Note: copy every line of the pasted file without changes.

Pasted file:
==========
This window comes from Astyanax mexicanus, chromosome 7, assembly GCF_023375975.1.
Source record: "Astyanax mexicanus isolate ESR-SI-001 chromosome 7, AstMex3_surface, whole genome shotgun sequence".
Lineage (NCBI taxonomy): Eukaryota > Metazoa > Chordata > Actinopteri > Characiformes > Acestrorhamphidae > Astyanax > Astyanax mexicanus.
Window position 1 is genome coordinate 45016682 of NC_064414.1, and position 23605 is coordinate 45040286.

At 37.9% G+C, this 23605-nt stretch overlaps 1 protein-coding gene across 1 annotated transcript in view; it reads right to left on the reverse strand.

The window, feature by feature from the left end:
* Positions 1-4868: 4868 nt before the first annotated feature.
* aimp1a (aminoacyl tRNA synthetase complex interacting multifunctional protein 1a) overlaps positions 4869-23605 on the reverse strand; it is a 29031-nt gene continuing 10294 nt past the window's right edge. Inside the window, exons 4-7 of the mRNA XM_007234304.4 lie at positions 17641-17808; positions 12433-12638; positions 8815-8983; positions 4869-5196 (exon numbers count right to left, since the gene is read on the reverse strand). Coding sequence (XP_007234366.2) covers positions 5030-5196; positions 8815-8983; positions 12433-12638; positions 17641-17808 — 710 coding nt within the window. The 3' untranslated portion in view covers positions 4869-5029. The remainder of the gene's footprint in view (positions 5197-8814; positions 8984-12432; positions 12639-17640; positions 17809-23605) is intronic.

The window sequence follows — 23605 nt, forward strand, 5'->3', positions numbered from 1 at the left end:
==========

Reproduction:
This window comes from Astyanax mexicanus, chromosome 7, assembly GCF_023375975.1.
Source record: "Astyanax mexicanus isolate ESR-SI-001 chromosome 7, AstMex3_surface, whole genome shotgun sequence".
Lineage (NCBI taxonomy): Eukaryota > Metazoa > Chordata > Actinopteri > Characiformes > Acestrorhamphidae > Astyanax > Astyanax mexicanus.
Window position 1 is genome coordinate 45016682 of NC_064414.1, and position 23605 is coordinate 45040286.

At 37.9% G+C, this 23605-nt stretch overlaps 1 protein-coding gene across 1 annotated transcript in view; it reads right to left on the reverse strand.

The window, feature by feature from the left end:
* Positions 1-4868: 4868 nt before the first annotated feature.
* aimp1a (aminoacyl tRNA synthetase complex interacting multifunctional protein 1a) overlaps positions 4869-23605 on the reverse strand; it is a 29031-nt gene continuing 10294 nt past the window's right edge. Inside the window, exons 4-7 of the mRNA XM_007234304.4 lie at positions 17641-17808; positions 12433-12638; positions 8815-8983; positions 4869-5196 (exon numbers count right to left, since the gene is read on the reverse strand). Coding sequence (XP_007234366.2) covers positions 5030-5196; positions 8815-8983; positions 12433-12638; positions 17641-17808 — 710 coding nt within the window. The 3' untranslated portion in view covers positions 4869-5029. The remainder of the gene's footprint in view (positions 5197-8814; positions 8984-12432; positions 12639-17640; positions 17809-23605) is intronic.

The window sequence follows — 23605 nt, forward strand, 5'->3', positions numbered from 1 at the left end: